The state-wide hands-free law went into effect at a minute past midnight Thursday morning, meaning anyone who holds or operates their phone while driving, even at a stoplight or in traffic, will face a lofty ticket.

During hearings to introduce the law, Sen. William Diamond, D-Cumberland, had proposed a $50 fine for first offenses, totaling $85 after tacking on court fees.

The language of the law, however, could have been more decisive with their actual numbers, according to the Press Herald.

The wording surrounding the first offense fine was "not less than $50", so in an updated schedule of fine amounts released Wednesday, Chief Judge Susan Oram set the penalty at $230 total, $170 for the base fine and $60 in court fees, the newspaper stated. At nearly triple the original amount, the first offense fine far exceeds the punishment Diamond had envisioned when proposing the law.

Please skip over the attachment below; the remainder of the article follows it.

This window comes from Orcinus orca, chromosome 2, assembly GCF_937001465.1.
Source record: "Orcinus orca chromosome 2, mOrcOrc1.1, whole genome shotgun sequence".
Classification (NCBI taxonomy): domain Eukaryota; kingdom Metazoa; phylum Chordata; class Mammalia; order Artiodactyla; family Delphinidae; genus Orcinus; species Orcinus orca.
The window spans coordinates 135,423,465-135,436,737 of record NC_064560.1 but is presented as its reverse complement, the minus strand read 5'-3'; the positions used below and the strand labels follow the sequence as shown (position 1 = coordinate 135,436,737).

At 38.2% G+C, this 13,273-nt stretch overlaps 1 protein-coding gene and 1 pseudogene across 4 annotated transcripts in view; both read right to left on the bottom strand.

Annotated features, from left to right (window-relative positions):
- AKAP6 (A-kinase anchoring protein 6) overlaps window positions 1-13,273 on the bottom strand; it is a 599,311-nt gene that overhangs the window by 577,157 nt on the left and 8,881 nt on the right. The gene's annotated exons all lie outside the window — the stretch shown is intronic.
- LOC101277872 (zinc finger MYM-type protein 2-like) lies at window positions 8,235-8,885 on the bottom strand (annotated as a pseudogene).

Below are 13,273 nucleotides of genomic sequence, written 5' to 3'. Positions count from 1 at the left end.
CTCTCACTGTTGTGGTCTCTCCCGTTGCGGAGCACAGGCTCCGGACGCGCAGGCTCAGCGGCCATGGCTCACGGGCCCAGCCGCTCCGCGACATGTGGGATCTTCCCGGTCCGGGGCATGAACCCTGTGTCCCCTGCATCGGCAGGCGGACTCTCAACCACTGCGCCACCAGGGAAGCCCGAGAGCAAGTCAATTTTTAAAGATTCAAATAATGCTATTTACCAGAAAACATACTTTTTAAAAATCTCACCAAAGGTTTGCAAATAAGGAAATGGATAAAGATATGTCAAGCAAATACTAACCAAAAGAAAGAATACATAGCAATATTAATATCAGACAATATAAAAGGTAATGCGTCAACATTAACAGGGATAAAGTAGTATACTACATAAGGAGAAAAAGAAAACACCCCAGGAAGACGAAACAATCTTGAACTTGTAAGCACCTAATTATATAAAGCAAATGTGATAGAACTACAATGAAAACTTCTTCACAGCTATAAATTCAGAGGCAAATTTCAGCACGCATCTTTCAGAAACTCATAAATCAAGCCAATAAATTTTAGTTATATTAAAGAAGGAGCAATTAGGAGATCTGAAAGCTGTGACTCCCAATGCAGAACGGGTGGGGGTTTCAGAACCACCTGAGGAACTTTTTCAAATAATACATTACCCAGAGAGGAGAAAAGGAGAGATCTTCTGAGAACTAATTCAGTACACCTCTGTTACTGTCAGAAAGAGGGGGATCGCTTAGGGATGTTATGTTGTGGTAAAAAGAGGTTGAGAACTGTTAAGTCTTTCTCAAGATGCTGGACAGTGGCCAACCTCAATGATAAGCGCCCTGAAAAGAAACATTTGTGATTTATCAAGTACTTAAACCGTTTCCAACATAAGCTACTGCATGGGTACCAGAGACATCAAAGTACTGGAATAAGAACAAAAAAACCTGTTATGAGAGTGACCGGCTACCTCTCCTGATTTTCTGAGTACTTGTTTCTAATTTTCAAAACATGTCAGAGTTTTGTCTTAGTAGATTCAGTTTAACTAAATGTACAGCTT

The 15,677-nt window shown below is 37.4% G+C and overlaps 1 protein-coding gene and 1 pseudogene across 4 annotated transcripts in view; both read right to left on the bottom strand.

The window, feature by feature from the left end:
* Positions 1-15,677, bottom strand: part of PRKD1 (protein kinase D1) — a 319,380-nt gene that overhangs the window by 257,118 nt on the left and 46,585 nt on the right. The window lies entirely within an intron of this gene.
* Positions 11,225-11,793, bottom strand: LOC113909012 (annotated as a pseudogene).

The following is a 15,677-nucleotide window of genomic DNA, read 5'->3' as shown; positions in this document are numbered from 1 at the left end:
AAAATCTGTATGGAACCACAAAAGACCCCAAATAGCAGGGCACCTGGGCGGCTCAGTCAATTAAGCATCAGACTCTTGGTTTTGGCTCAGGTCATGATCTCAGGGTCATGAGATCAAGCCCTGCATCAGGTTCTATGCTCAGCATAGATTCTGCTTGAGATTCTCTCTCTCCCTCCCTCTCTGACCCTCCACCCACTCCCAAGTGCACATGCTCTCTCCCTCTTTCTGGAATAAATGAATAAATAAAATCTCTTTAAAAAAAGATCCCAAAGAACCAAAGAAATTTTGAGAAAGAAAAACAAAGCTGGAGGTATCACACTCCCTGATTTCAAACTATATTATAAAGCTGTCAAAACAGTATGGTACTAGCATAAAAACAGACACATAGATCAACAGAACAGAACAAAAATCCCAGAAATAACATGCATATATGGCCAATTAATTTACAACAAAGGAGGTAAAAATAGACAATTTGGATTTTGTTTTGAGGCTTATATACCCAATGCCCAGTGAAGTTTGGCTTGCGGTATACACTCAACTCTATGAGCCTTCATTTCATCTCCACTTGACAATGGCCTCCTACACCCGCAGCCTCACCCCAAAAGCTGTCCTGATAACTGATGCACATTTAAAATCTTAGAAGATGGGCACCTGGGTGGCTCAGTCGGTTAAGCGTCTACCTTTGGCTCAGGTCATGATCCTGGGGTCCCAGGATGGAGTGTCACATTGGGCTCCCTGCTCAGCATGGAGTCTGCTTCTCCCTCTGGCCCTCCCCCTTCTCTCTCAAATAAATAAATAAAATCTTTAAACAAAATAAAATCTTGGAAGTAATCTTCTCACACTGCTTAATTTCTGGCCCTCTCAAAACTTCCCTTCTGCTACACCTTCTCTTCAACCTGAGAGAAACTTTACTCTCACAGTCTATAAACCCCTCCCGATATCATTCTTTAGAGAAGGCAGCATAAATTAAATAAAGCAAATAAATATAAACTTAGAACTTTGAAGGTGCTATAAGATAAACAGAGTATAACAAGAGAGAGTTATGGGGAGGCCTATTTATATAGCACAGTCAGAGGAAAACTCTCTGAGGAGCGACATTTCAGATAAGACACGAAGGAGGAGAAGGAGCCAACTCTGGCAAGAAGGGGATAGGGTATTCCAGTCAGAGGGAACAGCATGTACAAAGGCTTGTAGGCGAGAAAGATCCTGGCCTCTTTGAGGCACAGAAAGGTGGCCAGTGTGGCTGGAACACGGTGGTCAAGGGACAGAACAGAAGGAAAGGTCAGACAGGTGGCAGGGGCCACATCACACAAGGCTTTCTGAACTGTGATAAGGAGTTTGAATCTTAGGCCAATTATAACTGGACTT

“I’m a little concerned that the chief district court judge would triple it,” Diamond told the Press Herald. “That doesn’t make sense to me. This is totally out of (line with) what the intent was and what we told people.”

After finding out about the judge's decision, Diamond said he intended to talk to her and hoped she would voluntarily walk back the fee to the originally proposed amount, according to the newspaper. If she refused, Diamond told the paper he would file emergency legislation during the next session to adjust the language of the law.

Whether the price of using your device in the car stays where it is or gets reduced, it's a good idea to avoid paying any money (and getting into any accidents) by buying yourself a phone holder STAT!

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